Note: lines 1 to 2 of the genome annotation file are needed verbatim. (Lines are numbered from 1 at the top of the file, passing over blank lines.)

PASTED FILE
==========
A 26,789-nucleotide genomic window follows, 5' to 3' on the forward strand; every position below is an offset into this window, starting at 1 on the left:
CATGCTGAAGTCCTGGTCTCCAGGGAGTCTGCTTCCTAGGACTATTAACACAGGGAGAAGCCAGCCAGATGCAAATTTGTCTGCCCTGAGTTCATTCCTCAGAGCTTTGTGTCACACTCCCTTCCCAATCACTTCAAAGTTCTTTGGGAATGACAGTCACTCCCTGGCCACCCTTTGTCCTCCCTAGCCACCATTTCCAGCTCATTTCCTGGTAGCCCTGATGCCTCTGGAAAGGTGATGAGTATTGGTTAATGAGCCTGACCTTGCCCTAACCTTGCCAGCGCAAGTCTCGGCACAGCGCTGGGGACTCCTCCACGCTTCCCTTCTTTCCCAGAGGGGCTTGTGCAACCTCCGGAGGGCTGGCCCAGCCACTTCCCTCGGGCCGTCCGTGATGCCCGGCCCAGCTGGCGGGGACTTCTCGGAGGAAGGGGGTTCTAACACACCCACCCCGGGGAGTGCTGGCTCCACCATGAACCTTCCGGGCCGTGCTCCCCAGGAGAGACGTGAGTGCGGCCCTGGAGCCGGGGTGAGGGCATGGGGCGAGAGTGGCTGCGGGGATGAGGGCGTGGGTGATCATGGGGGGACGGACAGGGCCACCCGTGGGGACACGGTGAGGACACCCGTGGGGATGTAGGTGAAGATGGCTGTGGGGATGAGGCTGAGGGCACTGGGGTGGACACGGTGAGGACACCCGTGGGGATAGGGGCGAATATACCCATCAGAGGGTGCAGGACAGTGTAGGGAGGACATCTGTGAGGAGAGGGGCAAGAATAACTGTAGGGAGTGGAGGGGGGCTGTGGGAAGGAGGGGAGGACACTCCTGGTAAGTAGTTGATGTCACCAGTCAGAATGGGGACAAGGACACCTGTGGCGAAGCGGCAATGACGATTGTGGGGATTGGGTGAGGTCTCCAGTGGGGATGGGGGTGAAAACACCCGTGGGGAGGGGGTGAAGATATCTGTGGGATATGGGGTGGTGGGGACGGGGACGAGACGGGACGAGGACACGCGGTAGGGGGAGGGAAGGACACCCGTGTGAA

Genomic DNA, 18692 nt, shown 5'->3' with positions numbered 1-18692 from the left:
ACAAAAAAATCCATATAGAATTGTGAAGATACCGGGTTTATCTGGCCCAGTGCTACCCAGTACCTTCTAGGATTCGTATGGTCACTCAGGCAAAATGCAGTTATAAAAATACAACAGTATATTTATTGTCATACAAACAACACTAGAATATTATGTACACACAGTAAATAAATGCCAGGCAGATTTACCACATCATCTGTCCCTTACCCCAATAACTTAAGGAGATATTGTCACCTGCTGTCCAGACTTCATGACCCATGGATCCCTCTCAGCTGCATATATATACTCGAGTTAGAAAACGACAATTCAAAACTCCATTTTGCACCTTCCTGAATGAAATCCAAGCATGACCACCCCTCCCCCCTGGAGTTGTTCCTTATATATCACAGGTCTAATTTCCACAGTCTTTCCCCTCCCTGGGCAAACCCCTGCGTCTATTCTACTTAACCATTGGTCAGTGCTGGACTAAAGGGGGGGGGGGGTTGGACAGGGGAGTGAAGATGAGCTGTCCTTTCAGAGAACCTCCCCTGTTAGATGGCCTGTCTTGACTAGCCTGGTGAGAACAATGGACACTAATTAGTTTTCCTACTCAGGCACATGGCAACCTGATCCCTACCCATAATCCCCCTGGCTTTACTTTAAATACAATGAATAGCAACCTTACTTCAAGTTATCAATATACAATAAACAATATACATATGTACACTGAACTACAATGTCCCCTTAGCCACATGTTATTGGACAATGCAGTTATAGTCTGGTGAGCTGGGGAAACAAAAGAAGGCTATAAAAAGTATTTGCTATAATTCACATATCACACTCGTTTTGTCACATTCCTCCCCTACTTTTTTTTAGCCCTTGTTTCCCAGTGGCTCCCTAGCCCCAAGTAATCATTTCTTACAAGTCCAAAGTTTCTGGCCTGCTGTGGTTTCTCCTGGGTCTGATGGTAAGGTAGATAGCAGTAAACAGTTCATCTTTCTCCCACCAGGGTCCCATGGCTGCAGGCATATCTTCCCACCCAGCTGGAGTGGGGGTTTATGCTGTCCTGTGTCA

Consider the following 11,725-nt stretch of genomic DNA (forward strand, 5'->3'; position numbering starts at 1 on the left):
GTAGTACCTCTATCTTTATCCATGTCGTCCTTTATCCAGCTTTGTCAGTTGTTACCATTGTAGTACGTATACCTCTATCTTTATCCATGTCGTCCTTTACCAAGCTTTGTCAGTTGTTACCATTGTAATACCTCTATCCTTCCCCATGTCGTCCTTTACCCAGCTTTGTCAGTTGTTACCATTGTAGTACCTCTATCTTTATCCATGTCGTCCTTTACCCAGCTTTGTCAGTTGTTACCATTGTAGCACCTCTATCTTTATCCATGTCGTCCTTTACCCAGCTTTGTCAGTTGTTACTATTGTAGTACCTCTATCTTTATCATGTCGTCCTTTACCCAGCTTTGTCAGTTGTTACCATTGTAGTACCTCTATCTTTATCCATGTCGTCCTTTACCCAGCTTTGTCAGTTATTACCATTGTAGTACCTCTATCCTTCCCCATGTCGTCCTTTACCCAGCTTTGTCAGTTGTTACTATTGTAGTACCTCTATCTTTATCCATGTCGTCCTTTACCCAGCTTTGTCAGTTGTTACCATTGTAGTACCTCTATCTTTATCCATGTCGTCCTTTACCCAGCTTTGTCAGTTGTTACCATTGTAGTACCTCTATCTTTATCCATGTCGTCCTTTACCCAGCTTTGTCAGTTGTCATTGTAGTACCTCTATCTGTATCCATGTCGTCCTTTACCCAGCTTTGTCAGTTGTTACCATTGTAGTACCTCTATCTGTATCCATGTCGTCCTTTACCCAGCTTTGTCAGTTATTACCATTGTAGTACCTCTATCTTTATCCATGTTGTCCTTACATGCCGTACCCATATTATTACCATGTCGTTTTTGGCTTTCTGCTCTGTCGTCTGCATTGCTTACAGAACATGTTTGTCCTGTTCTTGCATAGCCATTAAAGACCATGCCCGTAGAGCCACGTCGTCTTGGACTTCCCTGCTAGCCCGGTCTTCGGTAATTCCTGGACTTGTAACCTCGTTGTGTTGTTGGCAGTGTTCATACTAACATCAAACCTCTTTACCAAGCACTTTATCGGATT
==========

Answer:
A 26,789-nucleotide genomic window follows, 5' to 3' on the forward strand; every position below is an offset into this window, starting at 1 on the left:
CATGCTGAAGTCCTGGTCTCCAGGGAGTCTGCTTCCTAGGACTATTAACACAGGGAGAAGCCAGCCAGATGCAAATTTGTCTGCCCTGAGTTCATTCCTCAGAGCTTTGTGTCACACTCCCTTCCCAATCACTTCAAAGTTCTTTGGGAATGACAGTCACTCCCTGGCCACCCTTTGTCCTCCCTAGCCACCATTTCCAGCTCATTTCCTGGTAGCCCTGATGCCTCTGGAAAGGTGATGAGTATTGGTTAATGAGCCTGACCTTGCCCTAACCTTGCCAGCGCAAGTCTCGGCACAGCGCTGGGGACTCCTCCACGCTTCCCTTCTTTCCCAGAGGGGCTTGTGCAACCTCCGGAGGGCTGGCCCAGCCACTTCCCTCGGGCCGTCCGTGATGCCCGGCCCAGCTGGCGGGGACTTCTCGGAGGAAGGGGGTTCTAACACACCCACCCCGGGGAGTGCTGGCTCCACCATGAACCTTCCGGGCCGTGCTCCCCAGGAGAGACGTGAGTGCGGCCCTGGAGCCGGGGTGAGGGCATGGGGCGAGAGTGGCTGCGGGGATGAGGGCGTGGGTGATCATGGGGGGACGGACAGGGCCACCCGTGGGGACACGGTGAGGACACCCGTGGGGATGTAGGTGAAGATGGCTGTGGGGATGAGGCTGAGGGCACTGGGGTGGACACGGTGAGGACACCCGTGGGGATAGGGGCGAATATACCCATCAGAGGGTGCAGGACAGTGTAGGGAGGACATCTGTGAGGAGAGGGGCAAGAATAACTGTAGGGAGTGGAGGGGGGCTGTGGGAAGGAGGGGAGGACACTCCTGGTAAGTAGTTGATGTCACCAGTCAGAATGGGGACAAGGACACCTGTGGCGAAGCGGCAATGACGATTGTGGGGATTGGGTGAGGTCTCCAGTGGGGATGGGGGTGAAAACACCCGTGGGGAGGGGGTGAAGATATCTGTGGGATATGGGGTGGTGGGGACGGGGACGAGACGGGACGAGGACACGCGGTAGGGGGAGGGAAGGACACCCGTGTGAA